ATLANTA -- I love it that the St. Louis Rams and Tennessee Titans are in the Super Bowl.
I love it that there are new faces, new story lines, fresh subplots. I love it that people will be weaned from the Cowboys and 49ers and might just learn why the wondrous Jevon Kearse is called ''The Freak'' or how Dick Vermeil at the age of 63 transformed himself from Woody Hayes to Alan Alda.
You know those people screaming that viewership will be down for this Super Bowl? They're the same ones who told you to buy a month's worth of batteries and milk because Y2K was going to disrupt the world.
The Super Bowl, boys and girls, is recession proof. It's beyond who plays whom. A survey by Hallmark Cards a few years ago concluded that the Super Bowl is the top at-home party event of the year, surpassing New Year's Eve.
It's the second-largest day of food consumption in America, trailing only Thanksgiving. It wouldn't matter if Slippery Rock played Carson-Newman; if you trot two teams out there on the final Sunday in January and bring Cher in to sing the national anthem, 150 million people are going to watch.
What we don't know not only doesn't hurt us, it's a breath of fresh air. You want me to believe we'd be better served by another week of stories about The Genius Egomaniac Tuna Bill Parcells, or The Genius Tyrant Jimmy Johnson, or The Genius Obsessive-Compulsive Mike Shanahan? Can you imagine seven days of Parcells stumping for his flunky Bill (Hey, Can I Reconsider) Belichick? Do we need another week of the Buffalo Bills? As much as I love John Elway, I'm not sure I could take an entire week of Is-Elway-Coming-Back-Next-Year? stories. How much soup can Terrell Davis sell?
There's nothing wrong with St. Louis vs. Tennessee. In fact, there's plenty right with it. And to me, you'd have to start with Vermeil. Only 12 months ago, Vermeil and Mike Ditka were the Sunshine Boys, two past-their-prime used-to-be's who simply hadn't evolved with the game they once mastered. Now, Ditka's by himself. How instructive that Vermeil could shed his old skin and remake himself, and come here with a team that bears no resemblance to any team he's every coached.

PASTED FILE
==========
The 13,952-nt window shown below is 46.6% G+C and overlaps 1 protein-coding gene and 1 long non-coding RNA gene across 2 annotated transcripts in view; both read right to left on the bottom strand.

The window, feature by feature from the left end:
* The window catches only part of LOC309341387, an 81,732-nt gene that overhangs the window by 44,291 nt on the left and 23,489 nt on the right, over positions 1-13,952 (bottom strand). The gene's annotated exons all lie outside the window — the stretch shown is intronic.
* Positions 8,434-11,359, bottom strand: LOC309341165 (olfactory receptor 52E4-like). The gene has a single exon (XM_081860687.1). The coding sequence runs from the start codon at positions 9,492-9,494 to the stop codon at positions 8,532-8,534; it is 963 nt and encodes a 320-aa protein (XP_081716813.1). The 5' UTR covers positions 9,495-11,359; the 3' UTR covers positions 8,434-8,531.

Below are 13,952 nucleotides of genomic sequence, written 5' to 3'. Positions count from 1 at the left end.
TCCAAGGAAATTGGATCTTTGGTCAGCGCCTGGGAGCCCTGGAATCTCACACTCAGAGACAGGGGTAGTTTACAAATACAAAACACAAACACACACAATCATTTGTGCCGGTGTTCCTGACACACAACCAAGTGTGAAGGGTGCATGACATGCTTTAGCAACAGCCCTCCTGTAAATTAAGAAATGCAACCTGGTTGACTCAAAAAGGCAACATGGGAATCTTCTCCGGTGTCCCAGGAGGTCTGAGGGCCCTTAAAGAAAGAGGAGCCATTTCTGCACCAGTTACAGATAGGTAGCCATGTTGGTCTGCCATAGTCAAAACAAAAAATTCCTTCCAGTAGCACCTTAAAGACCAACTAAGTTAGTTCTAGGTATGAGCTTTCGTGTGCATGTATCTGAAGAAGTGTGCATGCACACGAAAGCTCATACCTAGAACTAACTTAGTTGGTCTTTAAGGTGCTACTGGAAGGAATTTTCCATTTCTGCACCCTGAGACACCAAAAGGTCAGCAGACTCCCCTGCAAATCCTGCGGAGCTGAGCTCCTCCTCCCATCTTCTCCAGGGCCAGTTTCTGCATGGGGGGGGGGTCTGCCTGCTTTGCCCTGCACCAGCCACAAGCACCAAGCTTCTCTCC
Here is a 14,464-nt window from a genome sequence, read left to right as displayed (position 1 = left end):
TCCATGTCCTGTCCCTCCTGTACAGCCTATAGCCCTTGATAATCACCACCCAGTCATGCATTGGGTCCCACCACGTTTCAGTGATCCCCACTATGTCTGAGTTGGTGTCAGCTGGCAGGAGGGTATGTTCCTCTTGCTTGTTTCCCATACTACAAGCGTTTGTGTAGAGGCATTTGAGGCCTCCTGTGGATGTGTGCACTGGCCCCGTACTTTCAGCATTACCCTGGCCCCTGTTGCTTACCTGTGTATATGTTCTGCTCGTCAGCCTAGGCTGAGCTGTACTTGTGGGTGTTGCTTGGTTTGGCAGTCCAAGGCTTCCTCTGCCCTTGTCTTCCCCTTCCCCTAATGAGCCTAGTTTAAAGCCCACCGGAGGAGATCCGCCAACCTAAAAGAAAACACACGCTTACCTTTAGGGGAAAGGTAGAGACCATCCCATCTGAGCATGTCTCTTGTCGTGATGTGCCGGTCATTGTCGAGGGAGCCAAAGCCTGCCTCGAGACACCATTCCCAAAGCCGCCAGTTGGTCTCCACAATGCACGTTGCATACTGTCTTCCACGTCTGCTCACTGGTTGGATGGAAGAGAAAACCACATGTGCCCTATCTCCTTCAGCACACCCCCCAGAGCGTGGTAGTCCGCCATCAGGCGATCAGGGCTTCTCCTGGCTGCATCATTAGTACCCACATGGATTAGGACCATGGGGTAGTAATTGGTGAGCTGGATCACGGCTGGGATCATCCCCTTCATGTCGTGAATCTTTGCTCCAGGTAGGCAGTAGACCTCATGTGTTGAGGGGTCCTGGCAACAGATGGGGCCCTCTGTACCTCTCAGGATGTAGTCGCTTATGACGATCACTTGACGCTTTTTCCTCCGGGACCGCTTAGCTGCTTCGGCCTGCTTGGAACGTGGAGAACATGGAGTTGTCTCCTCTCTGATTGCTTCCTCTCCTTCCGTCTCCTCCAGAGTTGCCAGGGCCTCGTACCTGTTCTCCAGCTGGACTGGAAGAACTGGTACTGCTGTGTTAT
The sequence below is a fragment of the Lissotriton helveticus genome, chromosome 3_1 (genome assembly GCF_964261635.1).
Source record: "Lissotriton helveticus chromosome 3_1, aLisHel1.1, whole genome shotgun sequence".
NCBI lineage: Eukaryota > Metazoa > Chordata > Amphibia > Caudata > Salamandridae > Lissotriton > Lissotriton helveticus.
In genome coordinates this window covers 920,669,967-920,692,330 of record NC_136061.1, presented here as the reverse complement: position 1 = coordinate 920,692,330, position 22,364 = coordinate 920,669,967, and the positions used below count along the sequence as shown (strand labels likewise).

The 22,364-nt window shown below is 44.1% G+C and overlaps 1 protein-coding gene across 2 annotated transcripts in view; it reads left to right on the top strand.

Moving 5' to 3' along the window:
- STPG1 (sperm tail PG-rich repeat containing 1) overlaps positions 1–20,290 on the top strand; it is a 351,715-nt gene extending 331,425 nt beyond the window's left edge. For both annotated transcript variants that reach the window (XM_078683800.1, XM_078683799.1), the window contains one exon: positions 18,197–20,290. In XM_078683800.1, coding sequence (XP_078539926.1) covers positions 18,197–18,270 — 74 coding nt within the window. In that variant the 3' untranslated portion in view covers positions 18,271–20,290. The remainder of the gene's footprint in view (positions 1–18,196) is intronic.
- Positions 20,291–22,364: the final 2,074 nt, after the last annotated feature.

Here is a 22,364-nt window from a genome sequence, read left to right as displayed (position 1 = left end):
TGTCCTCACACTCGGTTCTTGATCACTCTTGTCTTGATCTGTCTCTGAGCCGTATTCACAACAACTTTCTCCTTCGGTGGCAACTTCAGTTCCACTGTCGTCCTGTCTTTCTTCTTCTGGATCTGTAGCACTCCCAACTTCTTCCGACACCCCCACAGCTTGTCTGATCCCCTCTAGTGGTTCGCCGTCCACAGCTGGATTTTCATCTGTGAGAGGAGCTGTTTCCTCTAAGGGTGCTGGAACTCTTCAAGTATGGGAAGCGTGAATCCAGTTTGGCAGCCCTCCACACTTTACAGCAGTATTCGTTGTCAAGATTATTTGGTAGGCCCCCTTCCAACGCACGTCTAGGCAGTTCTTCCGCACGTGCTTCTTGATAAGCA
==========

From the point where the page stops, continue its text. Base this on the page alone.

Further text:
How about Kurt Warner? To see the former Arena Leaguer start at quarterback for a Super Bowl team has to be affirming for every kid who ever didn't make it, for everybody who was pushed back to the JV. None other than Warren Moon, exiled to the Canadian Football League for the first six years of his career, said Wednesday of Warner, ''I can really relate to what's happened to him, even though it took him one year (to reach the NFL) and it took me six. He took whatever path he could to create an opportunity for himself and it's a wonderful story.''
How about Steve McNair, who had the luxury of joining a team with a young coach (Jeff Fisher) who could care less about what color a quarterback is, or what football's sometimes dubious tradition says he should be.
And how about Kearse, the 6-foot-4, 265-pound rookie who has a lineman's body and a running back's speed. As Vermeil said when asked to compare Kearse to the incomparable Lawrence Taylor, ''You better play a few years before you get put in that category.''
Brainerd Dispatch ©2013. All Rights Reserved.